A Break and a New Idea

This blog repeatedly makes me alert for ideas, strong in fighting off discouraging thoughts, and happy designing engrossing work. But except for an occasional “iPainting Summer” or other image for the record, “Her spirits rose…” will take an August break. A break in the “gone fishin’” sense – gone reading, gone hiking, gone visiting, gone being visited – summer gone.

But not unthought about. Mindful of Mary Oliver’s words about the world’s most “regretful people” – those who feel “their own creative power restive and uprising, and gave it neither power nor time,” a notion incubates in my mind for an addition to the blog this fall, and I wonder if it might interest any of you.

I’m thinking about creating a place online, perhaps “Her spirits rose…the workshop,” an eclass, a group where participants support one another and enjoy the process. Individual journeys with company. A blog of our own?

Space and time to begin to make something unique, art born of observing and transforming, coming from a particular life and expressed in an individual way. My role would be guide, but also participant, my creative challenge to try and make a setting that would inspire and encourage.

Participants could focus on any project, using media they choose – art is a big-tent word with room inside for many pursuits and obsessions. But the goal would be to work on our projects in a conscious, disciplined way, with routine and priority – a goal sometimes hard to achieve alone. It’s good to have colleagues. We won’t compete with one another – but will compete with ourselves – be accountable to our intention to do this work.

Internet wisdom holds that only 1% of people will actually participate in an online activity – a blogger I enjoy refers to the other 99% as “lurkers.” We are all lurkers sometimes, but in this experience we need commitment to participate.

I am thinking about six weeks of online meeting – beginning in mid-September. Often people attempt to encourage participation by charging for an ecourse – figuring we are more attentive to something we’ve paid for. I’m not sure about that. Or about group size – small I think – at least to start.

So – a thought to leave you with during the August break – is there something you would like to achieve, some technique to learn, a project you’ve always wanted to do but couldn’t quite start – or finish? Or you know you want to make or do, but haven’t been able to focus enough to know exactly what?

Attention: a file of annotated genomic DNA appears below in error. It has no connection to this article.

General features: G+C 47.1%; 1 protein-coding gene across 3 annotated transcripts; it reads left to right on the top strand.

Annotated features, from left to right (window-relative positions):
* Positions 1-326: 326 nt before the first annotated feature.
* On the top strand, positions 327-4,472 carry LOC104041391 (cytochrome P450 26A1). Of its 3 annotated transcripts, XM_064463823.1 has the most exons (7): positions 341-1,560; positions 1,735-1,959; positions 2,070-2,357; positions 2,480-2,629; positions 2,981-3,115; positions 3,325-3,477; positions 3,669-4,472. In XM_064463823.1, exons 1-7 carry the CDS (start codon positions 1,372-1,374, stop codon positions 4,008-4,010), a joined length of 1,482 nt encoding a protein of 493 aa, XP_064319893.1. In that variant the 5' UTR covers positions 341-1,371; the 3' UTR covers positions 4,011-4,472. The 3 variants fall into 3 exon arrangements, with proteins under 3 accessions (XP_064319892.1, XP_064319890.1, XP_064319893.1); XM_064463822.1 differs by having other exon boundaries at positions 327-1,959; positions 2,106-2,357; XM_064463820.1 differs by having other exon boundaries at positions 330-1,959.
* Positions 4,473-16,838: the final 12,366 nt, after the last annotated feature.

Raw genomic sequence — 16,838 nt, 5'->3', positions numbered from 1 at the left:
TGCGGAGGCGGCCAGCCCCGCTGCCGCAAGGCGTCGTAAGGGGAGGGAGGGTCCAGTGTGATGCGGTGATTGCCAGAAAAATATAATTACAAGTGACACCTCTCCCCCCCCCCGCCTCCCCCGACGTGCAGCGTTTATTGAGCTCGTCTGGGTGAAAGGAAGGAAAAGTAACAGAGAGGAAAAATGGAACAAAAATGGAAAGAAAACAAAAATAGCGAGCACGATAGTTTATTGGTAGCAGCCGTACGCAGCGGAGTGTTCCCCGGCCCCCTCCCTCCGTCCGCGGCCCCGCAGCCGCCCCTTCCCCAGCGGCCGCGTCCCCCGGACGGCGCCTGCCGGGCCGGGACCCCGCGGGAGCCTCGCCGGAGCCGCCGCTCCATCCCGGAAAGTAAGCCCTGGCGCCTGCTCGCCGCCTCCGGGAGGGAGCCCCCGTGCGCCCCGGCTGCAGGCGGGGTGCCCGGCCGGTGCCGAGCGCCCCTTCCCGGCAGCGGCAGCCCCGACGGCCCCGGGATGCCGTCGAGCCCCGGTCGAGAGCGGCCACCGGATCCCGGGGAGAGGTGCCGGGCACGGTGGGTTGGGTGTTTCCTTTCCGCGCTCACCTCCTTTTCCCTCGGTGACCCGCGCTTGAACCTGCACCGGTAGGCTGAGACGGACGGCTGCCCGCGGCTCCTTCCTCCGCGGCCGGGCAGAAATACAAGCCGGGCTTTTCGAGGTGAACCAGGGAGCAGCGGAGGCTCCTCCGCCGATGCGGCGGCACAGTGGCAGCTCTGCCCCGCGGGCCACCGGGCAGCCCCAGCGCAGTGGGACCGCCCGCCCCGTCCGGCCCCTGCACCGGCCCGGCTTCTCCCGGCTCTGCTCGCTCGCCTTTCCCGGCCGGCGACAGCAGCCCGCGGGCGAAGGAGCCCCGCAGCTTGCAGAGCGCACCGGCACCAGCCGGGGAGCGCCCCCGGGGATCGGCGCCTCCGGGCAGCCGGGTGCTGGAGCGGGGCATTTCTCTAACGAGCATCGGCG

August is perfect for a break, and September is perfect for new beginnings. Enjoy the former – and please think about the latter!

Oh Sweet Day!



Millbrook Clayworks – potter husband and artist wife – have a booth at the Port Townsend Farmers’ Market this year, and I love their style. When I inquired if they could make a honey pot for our younger son and his sweet friend, the answer was quickly “Yes, sure!” For decoration, I described the California garden, and the finished pot is sweet indeed, with blue trellis, hummingbirds, and ladybugs.

I didn’t know that the honey pot would become part of a wedding gift, but we took it along to help celebrate the first of two weddings of our younger son and his sweet friend. In the winter a traditional Thai wedding in Suphanburi, Thailand will follow this small one, an American courthouse union.

On the morning of the wedding, we took a foggy early morning walk up the hill near our son’s Los Angeles house, and exchanged walker pleasantries with a semi-trailer driver completing his fifth circuit of the hill. He said he wasn’t sure what you needed for a long marriage – “Maybe patience!”

I thought of him at the historic courthouse in Santa Ana where this ceremony took place – a beautiful old building with high ceilings and chandeliers – a courthouse no longer used for the hurly burly of daily law and much about wedding ceremonies. The whole day was very Southern California – from the court clerk who donned a robe to cover her black glitter-lettered T-shirt and jeans to the composition of the wedding party. The bride’s good friend attended, and the groom’s partners and staff joined us as we waited in the hallway to be called.

Beautiful in her long-sleeved lace dress, the bride carried a bouquet of peach-pink garden roses and wore tiny bits of sparkle on the band in her hair. The bridegroom – so handsome in a three-piece dark suit, peach tie with tiny elephants, and a rose boutonniere – smiled a lot.

The actual ceremony took place in a room set aside for weddings where a graphic on the wall spelled out “Love is Patient” and “Love is Kind” in large script. The clerk stood behind a little podium – like in a courtroom – decorated with the county seal cheerful with oranges. She directed the bride and groom to stand in front of her, clasping each other’s hands, under a paper flower-covered arch.

For all the unconventional potential of this modern union – the day felt traditional and beautiful. The familiar vows repeated – love and cherish, in sickness and in health, as long as we both shall live. Then:

“You may kiss the bride!

Cheers from our little group, and many photos by many cameras followed, and more outside on the courthouse steps in late afternoon sunshine. Happiness – such a calm and easy wedding day – just the kind of day these two would have. Then dinner at a downtown L.A. restaurant – a big festive table with lots of laughing and talk of Thailand travel to come!

So no longer will I write of our younger son and his sweet friend – she is now his sweet bride – and we are so glad!